To be clear, I’m still a proponent of dividend-paying equities over bonds as I believe it is a way to protect your purchasing power. Typically, dividend rates stay ahead of inflation. That means your principal and cash flow accumulate over time, as long as you own perennial dividend-paying companies.
Let’s say that a year ago, you moved $1,000,000 from equities into a 2 Year Treasury bond because you didn’t like the trends you saw. That would’ve earned you about $27,000 in interest (2-Year U.S. Treasury yield was .27% in September 2021). Today (as of September 2022), with the U.S. Treasury paying 4%, that figure sits closer to $40,000 per year! You have more opportunities to generate income from bonds than we’ve seen in over fifteen years.
The bottom line is that it’s been rough out there for many people. You’d have to go back to 1937 to find a worse year for a fifty percent stock/fifty percent bond portfolio. Try to remember that total return equals growth plus income. Just because your growth stocks aren’t steady doesn’t mean your value stocks won’t be. That’s why it’s critical to stay diversified.
Though it doesn’t seem like it, history shows that in general the U.S. market goes up more than it goes down, and over time the income generated through a diversified portfolio should remain consistent. The interest paid on bonds should stay constant when markets go down. Likewise, dividend-paying stocks tend to continue paying similar amounts if you’re invested in solid quality, value-oriented companies.
You can’t control inflation or interest rates, but you can manage your anxiety. If you remember the power of SWAN and the keys to help you get there, you increase your chances of finding happiness in retirement.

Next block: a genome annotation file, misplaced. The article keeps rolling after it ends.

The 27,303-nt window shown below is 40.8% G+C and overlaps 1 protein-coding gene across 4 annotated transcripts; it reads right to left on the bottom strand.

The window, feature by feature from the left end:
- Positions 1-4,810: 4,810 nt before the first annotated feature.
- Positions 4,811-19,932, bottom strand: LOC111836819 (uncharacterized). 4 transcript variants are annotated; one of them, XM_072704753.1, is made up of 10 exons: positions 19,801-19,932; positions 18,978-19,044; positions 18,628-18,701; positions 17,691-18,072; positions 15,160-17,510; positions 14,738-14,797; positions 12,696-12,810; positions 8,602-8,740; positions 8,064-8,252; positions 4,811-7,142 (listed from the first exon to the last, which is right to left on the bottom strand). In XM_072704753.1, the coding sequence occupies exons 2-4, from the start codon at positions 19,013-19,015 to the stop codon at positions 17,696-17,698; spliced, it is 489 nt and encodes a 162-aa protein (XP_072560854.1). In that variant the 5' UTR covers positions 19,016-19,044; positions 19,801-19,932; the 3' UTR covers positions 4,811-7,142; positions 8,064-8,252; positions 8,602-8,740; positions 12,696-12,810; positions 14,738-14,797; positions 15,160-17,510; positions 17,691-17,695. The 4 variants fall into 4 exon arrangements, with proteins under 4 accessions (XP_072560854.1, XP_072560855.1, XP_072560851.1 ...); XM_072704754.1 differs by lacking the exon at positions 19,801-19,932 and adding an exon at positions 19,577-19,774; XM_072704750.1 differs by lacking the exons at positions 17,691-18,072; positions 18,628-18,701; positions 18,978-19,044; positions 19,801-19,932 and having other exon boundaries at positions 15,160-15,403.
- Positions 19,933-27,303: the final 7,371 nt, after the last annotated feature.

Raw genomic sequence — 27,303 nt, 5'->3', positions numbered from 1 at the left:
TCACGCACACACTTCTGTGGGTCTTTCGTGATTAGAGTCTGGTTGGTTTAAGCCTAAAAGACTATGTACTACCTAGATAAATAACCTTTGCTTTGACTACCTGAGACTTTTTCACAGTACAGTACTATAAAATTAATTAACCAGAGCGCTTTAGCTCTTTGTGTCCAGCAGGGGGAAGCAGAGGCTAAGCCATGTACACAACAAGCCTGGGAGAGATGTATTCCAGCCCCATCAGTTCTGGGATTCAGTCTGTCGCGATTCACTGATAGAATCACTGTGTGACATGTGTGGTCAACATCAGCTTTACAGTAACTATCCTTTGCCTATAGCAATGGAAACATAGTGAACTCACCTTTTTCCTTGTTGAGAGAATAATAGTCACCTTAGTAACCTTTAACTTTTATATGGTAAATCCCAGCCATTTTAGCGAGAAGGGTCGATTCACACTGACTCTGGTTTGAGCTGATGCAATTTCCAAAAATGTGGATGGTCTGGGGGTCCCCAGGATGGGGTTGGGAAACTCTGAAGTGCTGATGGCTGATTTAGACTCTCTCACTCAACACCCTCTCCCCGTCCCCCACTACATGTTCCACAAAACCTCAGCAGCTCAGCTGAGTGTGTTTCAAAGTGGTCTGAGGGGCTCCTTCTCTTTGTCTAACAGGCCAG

This is provided as a resource for informational purposes and is not to be viewed as investment advice or recommendations. This information is being presented without consideration of the investment objectives, risk tolerance, or financial circumstances of any specific investor and might not be suitable for all investors. The mention of any company is provided to you for informational purposes and as an example only and is not to be considered investment advice or recommendation or an endorsement of any particular company. Past performance is not indicative of future results. Investing involves risk, including the possible loss of principal. There is no guarantee offered that investment return, yield, or performance will be achieved. The information provided is strictly an opinion and for informational purposes only and it is not known whether the strategies will be successful. Investment decisions should not be made solely based on information contained herein. There are many aspects and criteria that must be examined and considered before investing. This information is not intended to, and should not, form a primary basis for any investment decision that you may make. Always consult your own legal, tax, or investment advisor before making any investment/tax/estate/financial planning considerations or decisions. The views and opinions expressed are for educational purposes only as of the date of production/writing and may change without notice at any time based on numerous factors, such as market or other conditions.